Viruses. As a molecular biologist, viruses fascinated me to no end. So tiny and so simple. Often with such narrow, narrow habitats that you wonder how they can flourish while orangutans, who can live anywhere in the whole damn jungle are dying. As a parent, viruses piss. me. off.
Case in point, my kids have the croup. It’s my daughter’s first ever time having croup and it’s the worst croup we’ve ever seen in our house. Almost ER visit level of croup. Lady Fair has a beautiful, complex genome. Her tens of thousands of genes make everything from intestines to eyelashes. Gorgeous eyelashes, if I say it myself. Her genes let her walk, talk and think. Imagine that, we think because of the structures our genes build. Someday her genes will let her build a whole different person right in her body.
And then she got croup and it kicked her ass.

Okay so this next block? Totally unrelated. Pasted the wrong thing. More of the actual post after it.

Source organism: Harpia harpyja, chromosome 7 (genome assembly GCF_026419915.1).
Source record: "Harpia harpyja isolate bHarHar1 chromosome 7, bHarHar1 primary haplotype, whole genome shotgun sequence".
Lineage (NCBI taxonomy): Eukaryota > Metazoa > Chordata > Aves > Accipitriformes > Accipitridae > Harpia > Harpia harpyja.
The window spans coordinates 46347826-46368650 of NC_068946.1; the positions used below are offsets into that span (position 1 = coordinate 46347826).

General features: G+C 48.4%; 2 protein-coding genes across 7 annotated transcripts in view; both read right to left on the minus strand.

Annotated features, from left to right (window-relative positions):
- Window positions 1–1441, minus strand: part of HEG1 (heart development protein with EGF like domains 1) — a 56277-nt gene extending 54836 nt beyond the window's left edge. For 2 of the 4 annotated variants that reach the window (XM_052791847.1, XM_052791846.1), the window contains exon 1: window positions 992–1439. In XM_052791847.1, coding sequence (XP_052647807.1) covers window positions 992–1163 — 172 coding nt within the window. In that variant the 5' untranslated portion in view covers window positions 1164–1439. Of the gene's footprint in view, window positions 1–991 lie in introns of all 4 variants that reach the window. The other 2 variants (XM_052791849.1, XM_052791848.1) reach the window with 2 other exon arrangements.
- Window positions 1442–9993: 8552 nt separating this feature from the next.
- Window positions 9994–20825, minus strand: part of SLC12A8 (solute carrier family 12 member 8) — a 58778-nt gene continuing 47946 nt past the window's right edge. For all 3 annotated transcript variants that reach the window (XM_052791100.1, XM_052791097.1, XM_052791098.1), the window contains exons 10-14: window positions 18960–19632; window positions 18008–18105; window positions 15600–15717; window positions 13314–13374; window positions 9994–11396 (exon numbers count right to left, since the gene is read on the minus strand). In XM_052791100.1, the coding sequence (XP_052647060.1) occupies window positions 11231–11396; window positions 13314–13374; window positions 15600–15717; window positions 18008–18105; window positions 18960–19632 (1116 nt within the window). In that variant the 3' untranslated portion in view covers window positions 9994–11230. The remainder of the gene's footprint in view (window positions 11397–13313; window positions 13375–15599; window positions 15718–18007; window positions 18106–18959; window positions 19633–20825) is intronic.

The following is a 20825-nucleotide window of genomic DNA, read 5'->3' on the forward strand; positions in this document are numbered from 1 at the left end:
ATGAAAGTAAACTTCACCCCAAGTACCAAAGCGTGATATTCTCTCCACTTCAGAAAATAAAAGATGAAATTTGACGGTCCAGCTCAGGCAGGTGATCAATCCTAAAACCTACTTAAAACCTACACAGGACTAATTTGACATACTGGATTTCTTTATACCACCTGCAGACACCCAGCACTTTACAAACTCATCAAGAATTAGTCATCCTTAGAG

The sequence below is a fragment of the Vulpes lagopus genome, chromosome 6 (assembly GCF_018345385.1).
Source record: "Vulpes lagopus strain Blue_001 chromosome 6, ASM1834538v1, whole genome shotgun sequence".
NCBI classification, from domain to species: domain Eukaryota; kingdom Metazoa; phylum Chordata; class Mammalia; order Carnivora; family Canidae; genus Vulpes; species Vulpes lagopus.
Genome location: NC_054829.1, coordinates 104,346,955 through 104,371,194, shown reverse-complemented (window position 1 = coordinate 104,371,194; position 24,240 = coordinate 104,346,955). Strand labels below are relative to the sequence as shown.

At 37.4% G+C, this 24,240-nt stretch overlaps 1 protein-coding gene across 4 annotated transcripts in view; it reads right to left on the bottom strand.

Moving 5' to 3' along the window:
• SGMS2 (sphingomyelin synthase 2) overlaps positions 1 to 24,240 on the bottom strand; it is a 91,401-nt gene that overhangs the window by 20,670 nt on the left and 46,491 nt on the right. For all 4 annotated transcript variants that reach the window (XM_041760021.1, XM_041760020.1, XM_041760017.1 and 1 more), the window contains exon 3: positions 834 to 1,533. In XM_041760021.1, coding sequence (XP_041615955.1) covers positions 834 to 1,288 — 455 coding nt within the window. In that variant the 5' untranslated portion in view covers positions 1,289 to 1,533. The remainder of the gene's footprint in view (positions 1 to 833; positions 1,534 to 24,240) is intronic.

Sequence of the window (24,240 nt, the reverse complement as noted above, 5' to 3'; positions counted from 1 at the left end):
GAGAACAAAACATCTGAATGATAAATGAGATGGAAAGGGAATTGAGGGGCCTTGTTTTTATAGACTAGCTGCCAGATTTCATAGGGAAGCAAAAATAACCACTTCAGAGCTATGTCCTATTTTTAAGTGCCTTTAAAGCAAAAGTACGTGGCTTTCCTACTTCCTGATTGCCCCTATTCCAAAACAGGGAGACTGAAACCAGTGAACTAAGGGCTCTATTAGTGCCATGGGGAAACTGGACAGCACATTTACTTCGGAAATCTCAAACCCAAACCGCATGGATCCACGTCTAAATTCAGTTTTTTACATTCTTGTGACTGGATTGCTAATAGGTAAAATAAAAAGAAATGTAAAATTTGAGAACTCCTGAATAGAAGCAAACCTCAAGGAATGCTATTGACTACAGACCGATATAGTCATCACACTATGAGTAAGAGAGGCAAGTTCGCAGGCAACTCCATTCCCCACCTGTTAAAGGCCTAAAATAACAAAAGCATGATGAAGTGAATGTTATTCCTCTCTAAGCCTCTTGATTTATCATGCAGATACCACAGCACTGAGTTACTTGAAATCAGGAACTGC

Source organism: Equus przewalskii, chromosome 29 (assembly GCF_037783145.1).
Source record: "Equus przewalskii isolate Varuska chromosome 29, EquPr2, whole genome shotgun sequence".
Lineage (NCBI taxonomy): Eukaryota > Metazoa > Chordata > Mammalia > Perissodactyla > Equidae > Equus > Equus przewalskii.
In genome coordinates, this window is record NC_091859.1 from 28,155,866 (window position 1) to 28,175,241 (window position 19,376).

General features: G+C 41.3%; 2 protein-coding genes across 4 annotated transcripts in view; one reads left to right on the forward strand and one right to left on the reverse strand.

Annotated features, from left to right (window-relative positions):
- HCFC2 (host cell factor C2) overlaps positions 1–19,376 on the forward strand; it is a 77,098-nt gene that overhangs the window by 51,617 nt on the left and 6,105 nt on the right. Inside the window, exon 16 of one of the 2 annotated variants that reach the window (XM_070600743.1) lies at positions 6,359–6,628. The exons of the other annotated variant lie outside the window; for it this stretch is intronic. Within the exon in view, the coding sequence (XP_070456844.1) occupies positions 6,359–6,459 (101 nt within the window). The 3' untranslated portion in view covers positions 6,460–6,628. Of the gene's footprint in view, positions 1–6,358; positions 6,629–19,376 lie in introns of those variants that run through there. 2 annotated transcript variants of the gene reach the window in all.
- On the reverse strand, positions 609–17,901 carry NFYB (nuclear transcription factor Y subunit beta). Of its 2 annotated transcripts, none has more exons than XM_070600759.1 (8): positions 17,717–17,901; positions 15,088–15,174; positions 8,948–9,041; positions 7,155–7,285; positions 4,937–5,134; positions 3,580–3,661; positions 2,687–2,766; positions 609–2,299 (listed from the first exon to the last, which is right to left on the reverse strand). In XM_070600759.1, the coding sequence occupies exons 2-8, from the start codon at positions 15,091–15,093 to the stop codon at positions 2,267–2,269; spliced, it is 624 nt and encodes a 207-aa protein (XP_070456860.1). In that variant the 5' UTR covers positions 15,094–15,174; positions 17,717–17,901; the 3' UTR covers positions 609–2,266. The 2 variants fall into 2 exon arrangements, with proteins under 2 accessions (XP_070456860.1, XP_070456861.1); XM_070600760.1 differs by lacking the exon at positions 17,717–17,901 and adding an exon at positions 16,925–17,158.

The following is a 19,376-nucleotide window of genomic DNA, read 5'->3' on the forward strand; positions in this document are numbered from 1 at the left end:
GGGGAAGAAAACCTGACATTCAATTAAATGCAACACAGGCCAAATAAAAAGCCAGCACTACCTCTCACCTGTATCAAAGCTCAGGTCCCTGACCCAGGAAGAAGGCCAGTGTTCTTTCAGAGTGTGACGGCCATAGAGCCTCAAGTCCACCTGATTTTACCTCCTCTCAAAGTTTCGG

A teeny tiny virus. It has like six genes, did you know that? It has a gene (or two) to make the tools to copy itself. Basically a microscopic photocopier. No, not even a photocopier, more like carbon paper! Then it’s got a couple of genes to sew itself a coat with. Poor virus doesn’t want to get cold, don’t you know. And maybe, maybe it’s got a gene or two to help it get around in the world. That’s it.
Then let’s consider the habitat. Croup takes up residence in the upper airways of the itty-bittyest people on the planet. Lady Fair’s whole neck is about 26cm in circumference and this little jerk of a virus has not only found its way in there, it has also found her even smaller larynx. Think about that. And think about those orangutans with all their own beautiful genome and all of that jungle. And really, it’s the virus who wins this game?
Pretty much proof of Darwinian evolution. If there were a supreme being up there (wherever ‘there’ is) putting all of this together, that being would have done a much better design job. Then again, maybe the being is there, and he’s a giant jerky virus in the sky.